Published in Foreign Policy Online in February 2009
By William L. Hauser (USA, ret.) and Jerome Slater
Read the full article at ForeignPolicy.com
In the ongoing struggle between radical Islamism and Western democracy, military intervention by the United States may again be judged necessary as a last resort against particularly dangerous states or organizations. Although presidential candidate Barack Obama made drawing down U.S. forces in Iraq the centerpiece of his national security agenda, so as to focus on the “real fight” in Afghanistan, President Obama will find that even with a complete withdrawal from Iraq, the United States’ current all-volunteer forces will be inadequate for accomplishing its worldwide national security goals. Regarding Afghanistan in particular, even the planned reinforcement of 20,000 to 30,000 troops will not begin to match the 1 to 10 troop-to-population ratio generally acknowledged to be necessary for success in counterinsurgency.
Moreover, as a result of the repetitive stresses of Afghanistan and Iraq, the human-resources quality of the U.S. military appears to be declining: recruitment and retention rates (by pre-Iraq standards) are slipping, forcing the armed services to lower their physical, educational, and psychological standards; to soften the rigors of initial training; and even to expand the moral waivers granted to some volunteers with criminal records. Generous inducements have also been needed to retain junior officers beyond the length-of-service payback requirements of their academy or ROTC educations. The economic downturn might help temporarily, but the problem cannot be resolved by continuing the present system. There will have to be a reinstitution, albeit in a significantly modified version, of universal military service — a “draft.”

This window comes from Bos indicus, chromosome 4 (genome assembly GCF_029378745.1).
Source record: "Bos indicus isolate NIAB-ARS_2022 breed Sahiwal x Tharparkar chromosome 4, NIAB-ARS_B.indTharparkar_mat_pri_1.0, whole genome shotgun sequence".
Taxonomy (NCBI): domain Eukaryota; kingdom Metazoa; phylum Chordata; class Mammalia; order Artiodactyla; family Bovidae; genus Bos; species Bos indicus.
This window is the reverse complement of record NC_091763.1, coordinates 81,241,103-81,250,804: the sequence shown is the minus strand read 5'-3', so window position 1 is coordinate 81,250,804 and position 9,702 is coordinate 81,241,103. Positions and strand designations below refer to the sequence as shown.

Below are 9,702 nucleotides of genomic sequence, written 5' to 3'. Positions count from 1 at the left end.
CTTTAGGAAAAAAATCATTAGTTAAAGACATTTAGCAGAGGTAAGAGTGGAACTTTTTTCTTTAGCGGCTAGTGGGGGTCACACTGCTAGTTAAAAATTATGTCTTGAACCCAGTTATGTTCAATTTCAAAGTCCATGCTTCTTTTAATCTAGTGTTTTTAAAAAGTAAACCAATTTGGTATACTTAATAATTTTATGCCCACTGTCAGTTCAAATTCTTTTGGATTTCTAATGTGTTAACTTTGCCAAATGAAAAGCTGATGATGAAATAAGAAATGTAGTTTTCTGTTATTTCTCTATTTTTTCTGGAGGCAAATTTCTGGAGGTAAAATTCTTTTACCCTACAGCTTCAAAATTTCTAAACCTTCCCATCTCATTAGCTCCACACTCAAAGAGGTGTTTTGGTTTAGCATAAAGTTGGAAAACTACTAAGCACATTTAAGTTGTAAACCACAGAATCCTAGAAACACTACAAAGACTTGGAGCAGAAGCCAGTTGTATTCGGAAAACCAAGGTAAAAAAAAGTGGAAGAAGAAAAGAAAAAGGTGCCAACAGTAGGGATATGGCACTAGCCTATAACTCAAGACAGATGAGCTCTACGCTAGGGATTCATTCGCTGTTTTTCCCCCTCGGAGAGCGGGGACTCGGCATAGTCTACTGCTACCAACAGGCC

Our proposal is to combine a revived military draft with a broader public-service program as already practiced in some European states — a “domestic Peace Corps.” Indeed, a crucial component of our proposal is that draftees be allowed to choose between military and nonmilitary service. A program structured along those lines would simultaneously increase the political appeal of conscription, defuse the opposition of those who disapprove of the use of military force, and serve such valuable national purposes as public health, public works, and the alleviation of shortages of teachers and social workers in disadvantaged regions of the country.
William L. Hauser, a retired U.S. Army colonel, is a member of the Council on Foreign Relations and a fellow of the Inter-University Seminar on Armed Forces and Society. He is affiliated with the Center’s Military Outreach Program. Jerome Slater, a U.S. Navy veteran, is a university research scholar and retired professor of political science at the State University of New York, Buffalo.
The views expressed in this article are those of the authors and do not reflect the official position of the Center for Arms Control and Non-Proliferation.